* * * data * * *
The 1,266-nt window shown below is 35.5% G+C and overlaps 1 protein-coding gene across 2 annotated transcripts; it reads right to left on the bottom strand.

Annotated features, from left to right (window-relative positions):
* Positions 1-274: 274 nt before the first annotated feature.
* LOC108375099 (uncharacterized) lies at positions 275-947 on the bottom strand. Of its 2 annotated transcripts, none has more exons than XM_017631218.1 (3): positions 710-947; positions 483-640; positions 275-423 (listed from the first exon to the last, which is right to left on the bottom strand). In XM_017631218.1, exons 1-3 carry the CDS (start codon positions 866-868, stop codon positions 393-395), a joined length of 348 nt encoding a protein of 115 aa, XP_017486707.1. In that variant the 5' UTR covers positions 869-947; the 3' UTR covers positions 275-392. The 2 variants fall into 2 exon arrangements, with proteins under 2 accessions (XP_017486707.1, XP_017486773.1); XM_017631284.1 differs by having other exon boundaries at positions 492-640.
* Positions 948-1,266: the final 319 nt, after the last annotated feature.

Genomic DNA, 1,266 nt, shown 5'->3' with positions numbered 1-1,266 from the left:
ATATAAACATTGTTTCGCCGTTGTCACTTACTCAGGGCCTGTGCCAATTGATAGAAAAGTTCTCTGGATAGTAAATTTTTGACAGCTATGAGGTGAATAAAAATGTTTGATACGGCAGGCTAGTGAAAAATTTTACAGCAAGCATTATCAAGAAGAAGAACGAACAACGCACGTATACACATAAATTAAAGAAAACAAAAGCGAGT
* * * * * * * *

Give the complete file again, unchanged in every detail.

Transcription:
The 1,266-nt window shown below is 35.5% G+C and overlaps 1 protein-coding gene across 2 annotated transcripts; it reads right to left on the bottom strand.

Annotated features, from left to right (window-relative positions):
* Positions 1-274: 274 nt before the first annotated feature.
* LOC108375099 (uncharacterized) lies at positions 275-947 on the bottom strand. Of its 2 annotated transcripts, none has more exons than XM_017631218.1 (3): positions 710-947; positions 483-640; positions 275-423 (listed from the first exon to the last, which is right to left on the bottom strand). In XM_017631218.1, exons 1-3 carry the CDS (start codon positions 866-868, stop codon positions 393-395), a joined length of 348 nt encoding a protein of 115 aa, XP_017486707.1. In that variant the 5' UTR covers positions 869-947; the 3' UTR covers positions 275-392. The 2 variants fall into 2 exon arrangements, with proteins under 2 accessions (XP_017486707.1, XP_017486773.1); XM_017631284.1 differs by having other exon boundaries at positions 492-640.
* Positions 948-1,266: the final 319 nt, after the last annotated feature.

Genomic DNA, 1,266 nt, shown 5'->3' with positions numbered 1-1,266 from the left:
ATATAAACATTGTTTCGCCGTTGTCACTTACTCAGGGCCTGTGCCAATTGATAGAAAAGTTCTCTGGATAGTAAATTTTTGACAGCTATGAGGTGAATAAAAATGTTTGATACGGCAGGCTAGTGAAAAATTTTACAGCAAGCATTATCAAGAAGAAGAACGAACAACGCACGTATACACATAAATTAAAGAAAACAAAAGCGAGT